Alcohol use disorders (AUDs) affect millions of people and burdens society with large socioeconomic costs. Despite the socioeconomic and health impact of alcohol dependence, there are only three treatments currently approved for AUDs, which are only modestly effective. Currently, the molecular mechanisms contributing to neuroadaptive changes that result in alcohol tolerance, dependence, and withdrawal are not fully understood. Thus, understanding the molecular mechanisms underlying the transition from controlled drinking to alcohol dependence is crucial in order to identify novel drug targets to advance the treatment of AUDs. Recent evidence suggests that alcohol dysregulates pro-inflammatory toll-like receptor (TLR) signaling in the brain. Pharmacological or genetic manipulation of the TLR signaling pathway reduces alcohol intake and preference?suggesting that neuroimmune signaling could be an effective therapeutic target for the treatment of AUDs. Therefore, the proposed research will investigate the molecular mechanisms of an unexplored branch of the TLR signaling pathway (TRIF-dependent) and its role in alcohol abuse.
The first aim will use mass spectrometry and phosphoproteomics to determine how alcohol alters neuroimmune kinase activity as well as the global kinome in brain. The second and third aim will use null mutants, viral-mediated gene manipulation and mouse behavioral models to test the functional role of TRIF-dependent signaling in regulation of ethanol consumption. Thus, the proposed studies were designed to investigate TRIF-dependent signaling as an untapped source of new targets for drug development and genetic study. This study will provide crucial new knowledge about an unexplored neuroimmune pathway and its role in alcohol addiction. Results from Aim 1 will determine global kinase dysregulation in alcohol use disorder that will facilitate development of new pharmacological targets. This study will also determine which signaling components of the TRIF-dependent neuroimmune signaling pathway are critical for regulation of ethanol consumption. By understanding how TRIF-dependent signaling can facilitate decreased alcohol consumption, results from this project will implicate interesting new pharmacological targets and facilitate the discovery of novel genes and pathways that might contribute to the initiation, maintenance, or progression of alcoholism. Furthermore, the results of this research may extend to other addictions and diseases that involve kinase dysregulation and neuroimmune signaling, such as ischemia, Alzheimer's Disease, Multiple sclerosis, Parkinson's disease, and traumatic brain injury. Thus, understanding common signaling pathways provides an opportunity for developing therapeutic agents that will work in the treatment of multiple conditions, thereby increasing the quality of life for individual patients.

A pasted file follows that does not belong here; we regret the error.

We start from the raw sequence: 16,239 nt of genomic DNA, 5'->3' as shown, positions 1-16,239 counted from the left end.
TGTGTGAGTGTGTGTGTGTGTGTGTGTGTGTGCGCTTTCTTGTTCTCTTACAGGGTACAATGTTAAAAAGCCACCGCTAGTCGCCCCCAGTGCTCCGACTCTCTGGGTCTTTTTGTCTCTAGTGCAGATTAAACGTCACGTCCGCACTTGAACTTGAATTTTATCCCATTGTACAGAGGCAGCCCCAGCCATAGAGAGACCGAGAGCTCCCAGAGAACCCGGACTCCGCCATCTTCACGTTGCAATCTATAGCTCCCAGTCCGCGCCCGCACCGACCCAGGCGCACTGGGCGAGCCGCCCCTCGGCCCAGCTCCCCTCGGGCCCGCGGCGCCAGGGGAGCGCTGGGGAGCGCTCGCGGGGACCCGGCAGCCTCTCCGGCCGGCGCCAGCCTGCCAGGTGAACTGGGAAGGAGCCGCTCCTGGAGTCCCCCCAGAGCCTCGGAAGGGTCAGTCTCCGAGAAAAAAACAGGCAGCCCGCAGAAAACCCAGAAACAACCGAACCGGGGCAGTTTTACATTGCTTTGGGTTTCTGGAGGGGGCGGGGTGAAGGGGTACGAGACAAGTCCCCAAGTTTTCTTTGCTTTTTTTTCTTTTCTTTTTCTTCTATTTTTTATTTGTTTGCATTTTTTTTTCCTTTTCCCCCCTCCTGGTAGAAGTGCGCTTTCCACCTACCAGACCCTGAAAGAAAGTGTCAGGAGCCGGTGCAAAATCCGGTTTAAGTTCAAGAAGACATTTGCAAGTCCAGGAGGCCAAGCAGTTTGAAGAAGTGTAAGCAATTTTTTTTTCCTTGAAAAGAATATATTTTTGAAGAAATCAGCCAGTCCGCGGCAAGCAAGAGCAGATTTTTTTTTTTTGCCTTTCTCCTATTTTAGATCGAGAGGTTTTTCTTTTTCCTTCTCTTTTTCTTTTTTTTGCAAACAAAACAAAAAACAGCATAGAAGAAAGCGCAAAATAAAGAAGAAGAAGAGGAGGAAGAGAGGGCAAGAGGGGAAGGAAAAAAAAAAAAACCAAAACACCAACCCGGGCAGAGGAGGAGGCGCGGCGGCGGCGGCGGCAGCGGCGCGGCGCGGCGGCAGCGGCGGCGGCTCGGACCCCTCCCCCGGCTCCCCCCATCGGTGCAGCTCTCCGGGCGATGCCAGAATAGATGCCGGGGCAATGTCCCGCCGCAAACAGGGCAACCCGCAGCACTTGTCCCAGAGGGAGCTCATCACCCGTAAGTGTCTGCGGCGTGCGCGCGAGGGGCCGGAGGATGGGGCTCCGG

Public Health Relevance

Recent evidence suggests that drugs targeting neuroimmune signaling pathways might be effective for treating alcohol use disorder. This research will investigate how alcohol alters neuroimmune kinase activity and address the functional role of an unexplored neuroimmune signaling pathway (TRIF-dependent pathway) in regulation of alcohol consumption. Together, results of the proposed research will help us develop insights into the molecular mechanisms underlying alcohol addiction and develop more targeted and effective treatments.

National Institute of Health (NIH)
National Institute on Alcohol Abuse and Alcoholism (NIAAA)
Predoctoral Individual National Research Service Award (F31)
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Special Emphasis Panel (ZAA1)
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Regunathan, Soundar
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University of Texas Austin
Schools of Arts and Sciences
United States
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McCarthy, Gizelle M; Warden, Anna S; Bridges, Courtney R et al. (2017) Chronic ethanol consumption: role of TLR3/TRIF-dependent signaling. Addict Biol :